Learn about the benefits, techniques, and best practices of Artificial Insemination for Horses. Increase your breeding program’s success with this guide.
Artificial Insemination for horses (AI) is pretty straightforward, but as with most things, it’s all about the planning.
It’s also worth noting that different horses have different success rates, just as people do. For instance, younger and leaner horses may find it easier than older mares or more ‘generously proportioned’ ones.
Most mares start to cycle (come into season) in the springtime, but it’s good to begin as early in the year as possible as if problems arise, you will have more time to correct them before she loses her fertility towards late summer. If this window of opportunity is missed, she will be unable to breed until the following year.
Horses may be encouraged to start their cycles earlier in the year by beginning a controlled lighting schedule in November. Mares will typically come into season once every 21 days, and it’s good practice to keep track of this, maybe writing it down on a calendar – although some mares will definitely make it more obvious than others!
Before Beginning Artificial Insemination for Horses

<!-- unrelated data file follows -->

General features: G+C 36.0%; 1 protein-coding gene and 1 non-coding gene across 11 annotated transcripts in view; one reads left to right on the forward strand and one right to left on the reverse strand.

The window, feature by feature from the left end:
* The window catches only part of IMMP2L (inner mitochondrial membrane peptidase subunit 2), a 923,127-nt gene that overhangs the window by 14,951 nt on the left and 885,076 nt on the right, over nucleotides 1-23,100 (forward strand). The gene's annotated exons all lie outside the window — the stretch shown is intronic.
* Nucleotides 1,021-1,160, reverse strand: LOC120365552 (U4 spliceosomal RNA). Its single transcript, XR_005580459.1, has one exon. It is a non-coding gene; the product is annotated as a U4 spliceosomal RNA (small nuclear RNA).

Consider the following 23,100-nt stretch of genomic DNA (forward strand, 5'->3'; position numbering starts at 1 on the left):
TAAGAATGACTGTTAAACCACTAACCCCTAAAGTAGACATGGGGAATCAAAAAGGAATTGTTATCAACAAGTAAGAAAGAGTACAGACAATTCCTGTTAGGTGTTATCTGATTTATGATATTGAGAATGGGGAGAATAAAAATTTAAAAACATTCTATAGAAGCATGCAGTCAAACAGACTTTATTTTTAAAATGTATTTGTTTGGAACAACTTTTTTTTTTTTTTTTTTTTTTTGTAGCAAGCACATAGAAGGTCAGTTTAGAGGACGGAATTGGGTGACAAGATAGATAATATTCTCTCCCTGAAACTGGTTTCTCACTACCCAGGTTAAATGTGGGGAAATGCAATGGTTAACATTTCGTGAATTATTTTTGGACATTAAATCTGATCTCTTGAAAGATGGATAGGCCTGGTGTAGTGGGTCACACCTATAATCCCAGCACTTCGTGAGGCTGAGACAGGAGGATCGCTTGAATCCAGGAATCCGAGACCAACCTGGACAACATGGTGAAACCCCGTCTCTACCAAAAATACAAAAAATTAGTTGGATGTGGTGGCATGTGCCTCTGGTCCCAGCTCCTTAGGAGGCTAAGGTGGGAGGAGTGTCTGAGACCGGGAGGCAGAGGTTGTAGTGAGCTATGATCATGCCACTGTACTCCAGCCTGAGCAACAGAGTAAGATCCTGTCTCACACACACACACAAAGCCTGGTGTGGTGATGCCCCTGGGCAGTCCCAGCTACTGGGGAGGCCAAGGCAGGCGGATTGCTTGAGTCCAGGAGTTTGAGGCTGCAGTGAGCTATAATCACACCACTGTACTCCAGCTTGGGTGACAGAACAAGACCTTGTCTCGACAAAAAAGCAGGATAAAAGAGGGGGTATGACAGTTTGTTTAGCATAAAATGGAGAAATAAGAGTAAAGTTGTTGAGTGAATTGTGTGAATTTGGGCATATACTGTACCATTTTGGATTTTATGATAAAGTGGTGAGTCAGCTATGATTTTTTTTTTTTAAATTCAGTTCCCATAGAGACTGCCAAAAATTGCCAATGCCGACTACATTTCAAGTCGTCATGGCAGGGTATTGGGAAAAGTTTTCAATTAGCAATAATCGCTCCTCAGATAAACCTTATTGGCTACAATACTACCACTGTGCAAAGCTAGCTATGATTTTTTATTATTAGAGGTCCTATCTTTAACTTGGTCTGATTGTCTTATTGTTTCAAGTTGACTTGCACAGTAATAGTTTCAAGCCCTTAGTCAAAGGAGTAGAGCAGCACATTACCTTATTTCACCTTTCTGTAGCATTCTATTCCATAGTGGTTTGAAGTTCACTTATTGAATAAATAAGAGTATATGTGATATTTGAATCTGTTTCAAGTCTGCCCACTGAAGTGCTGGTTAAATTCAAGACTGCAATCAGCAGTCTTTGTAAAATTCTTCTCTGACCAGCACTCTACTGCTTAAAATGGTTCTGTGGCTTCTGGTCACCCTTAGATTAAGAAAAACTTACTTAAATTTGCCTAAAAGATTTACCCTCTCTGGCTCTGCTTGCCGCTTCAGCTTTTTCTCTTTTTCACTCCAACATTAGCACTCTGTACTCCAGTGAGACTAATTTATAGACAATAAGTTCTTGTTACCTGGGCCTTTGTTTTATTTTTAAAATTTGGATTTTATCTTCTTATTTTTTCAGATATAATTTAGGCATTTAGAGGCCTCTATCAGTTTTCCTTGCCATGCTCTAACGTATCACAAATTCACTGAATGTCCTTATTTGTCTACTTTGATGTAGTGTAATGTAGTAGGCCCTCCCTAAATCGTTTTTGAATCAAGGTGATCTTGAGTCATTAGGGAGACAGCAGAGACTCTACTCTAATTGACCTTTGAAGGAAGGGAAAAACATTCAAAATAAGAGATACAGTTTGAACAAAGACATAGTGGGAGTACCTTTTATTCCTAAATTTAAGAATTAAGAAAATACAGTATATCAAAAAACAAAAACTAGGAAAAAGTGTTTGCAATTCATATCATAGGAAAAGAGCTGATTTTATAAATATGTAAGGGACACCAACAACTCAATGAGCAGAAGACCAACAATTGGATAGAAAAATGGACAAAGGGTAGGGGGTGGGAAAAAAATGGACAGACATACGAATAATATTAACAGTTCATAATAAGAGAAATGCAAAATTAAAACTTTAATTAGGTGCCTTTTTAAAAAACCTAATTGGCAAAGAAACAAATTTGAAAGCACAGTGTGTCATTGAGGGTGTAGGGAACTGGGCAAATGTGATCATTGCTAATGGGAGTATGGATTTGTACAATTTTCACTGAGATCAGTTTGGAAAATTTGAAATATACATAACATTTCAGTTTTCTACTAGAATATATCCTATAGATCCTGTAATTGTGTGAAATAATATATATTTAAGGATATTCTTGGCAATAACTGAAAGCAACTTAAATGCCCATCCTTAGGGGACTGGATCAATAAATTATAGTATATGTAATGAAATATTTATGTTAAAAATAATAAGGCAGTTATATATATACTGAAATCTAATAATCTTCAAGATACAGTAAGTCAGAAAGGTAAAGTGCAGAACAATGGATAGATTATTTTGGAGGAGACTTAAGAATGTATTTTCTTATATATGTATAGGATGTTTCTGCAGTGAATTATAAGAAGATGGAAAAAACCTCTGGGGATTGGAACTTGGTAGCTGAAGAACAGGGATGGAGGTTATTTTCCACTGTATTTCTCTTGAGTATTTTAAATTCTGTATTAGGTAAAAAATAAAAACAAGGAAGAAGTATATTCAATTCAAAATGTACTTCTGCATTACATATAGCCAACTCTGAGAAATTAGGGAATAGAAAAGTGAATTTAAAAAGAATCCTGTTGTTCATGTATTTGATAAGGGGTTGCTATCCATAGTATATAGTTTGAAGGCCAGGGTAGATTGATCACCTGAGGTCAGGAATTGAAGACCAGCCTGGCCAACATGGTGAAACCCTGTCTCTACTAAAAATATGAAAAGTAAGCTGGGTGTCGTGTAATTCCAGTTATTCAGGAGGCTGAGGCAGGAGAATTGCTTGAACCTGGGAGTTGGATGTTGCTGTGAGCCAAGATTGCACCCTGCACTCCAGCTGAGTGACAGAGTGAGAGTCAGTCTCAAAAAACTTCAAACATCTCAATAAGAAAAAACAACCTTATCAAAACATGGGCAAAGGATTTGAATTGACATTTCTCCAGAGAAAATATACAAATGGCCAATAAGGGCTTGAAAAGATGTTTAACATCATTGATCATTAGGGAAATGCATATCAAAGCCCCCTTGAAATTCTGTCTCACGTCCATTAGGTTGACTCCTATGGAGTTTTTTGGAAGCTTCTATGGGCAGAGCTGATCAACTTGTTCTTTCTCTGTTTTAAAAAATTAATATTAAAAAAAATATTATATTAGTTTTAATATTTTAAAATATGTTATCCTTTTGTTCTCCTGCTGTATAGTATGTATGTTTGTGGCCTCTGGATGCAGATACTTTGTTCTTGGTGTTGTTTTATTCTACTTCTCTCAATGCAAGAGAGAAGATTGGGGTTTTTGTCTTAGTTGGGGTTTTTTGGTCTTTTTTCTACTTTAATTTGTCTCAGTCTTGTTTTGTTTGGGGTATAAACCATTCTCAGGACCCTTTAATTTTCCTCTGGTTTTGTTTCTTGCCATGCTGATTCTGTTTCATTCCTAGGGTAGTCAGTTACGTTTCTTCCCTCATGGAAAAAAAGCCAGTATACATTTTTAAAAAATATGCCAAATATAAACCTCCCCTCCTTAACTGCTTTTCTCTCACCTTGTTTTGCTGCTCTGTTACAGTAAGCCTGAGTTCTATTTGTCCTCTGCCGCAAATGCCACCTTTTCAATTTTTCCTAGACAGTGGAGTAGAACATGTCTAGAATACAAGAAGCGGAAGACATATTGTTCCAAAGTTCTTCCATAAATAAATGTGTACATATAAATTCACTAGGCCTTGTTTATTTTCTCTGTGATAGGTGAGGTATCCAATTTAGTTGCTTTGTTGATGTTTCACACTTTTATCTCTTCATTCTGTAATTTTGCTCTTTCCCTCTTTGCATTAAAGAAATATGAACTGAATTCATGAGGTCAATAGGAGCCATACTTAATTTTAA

Although the Insemination will not involve any physical contact between the mare and the stallion, it is still essential for your vet to check the overall health of your horse for any infectious diseases and the condition of the mare’s uterus. It would be a waste of time and money to try to breed from a non-fertile horse.
At the beginning of the breeding season (oestrus), we will take a vaginal and cervical sample to check for abnormalities under a microscope.
Which semen is the best to use for Artificial Insemination for Horses?
Semen used for Artificial Insemination is generally split into three categories:
Fresh Semen: This is usually used when the mare is boarding at the stud where the stallion is standing. It will not survive long, so it must be used almost immediately.
Chilled Semen: This is the most commonly used form. If kept under controlled conditions, it can be transported as the sperm will survive for 24h or longer.
Frozen Semen: Not all stallion semen is suitable for freezing, and although frozen sperm can be stored for years, many sperm die during the thawing process. Therefore stallion’s sperm must be very high quality to ensure enough viable, fertile sperm remain. This makes using non-UK-based stallions a possibility but remember that semen from abroad needs an import certificate.
Once you have established the breeding season and found a stallion you like, use this checklist as a reminder of what to ask the stud:
- Cost of collection of semen from the stallion owner
- Cost of preparing semen for shipping
- Which days of the week the stallion is collected from
- Any times the stallion is not available.
- What type of delivery they use.
It’s also helpful to know the following:
- The semen longevity for that stallion
- How many breeding seasons he’s had.
- 1st cycle conception rates.
- The success rate of using frozen semen.
- How suitable is that stallion’s semen for the three types of Insemination?
- Evidence that the stallion has been screened for disease.
Timings for Artificial Insemination for Horses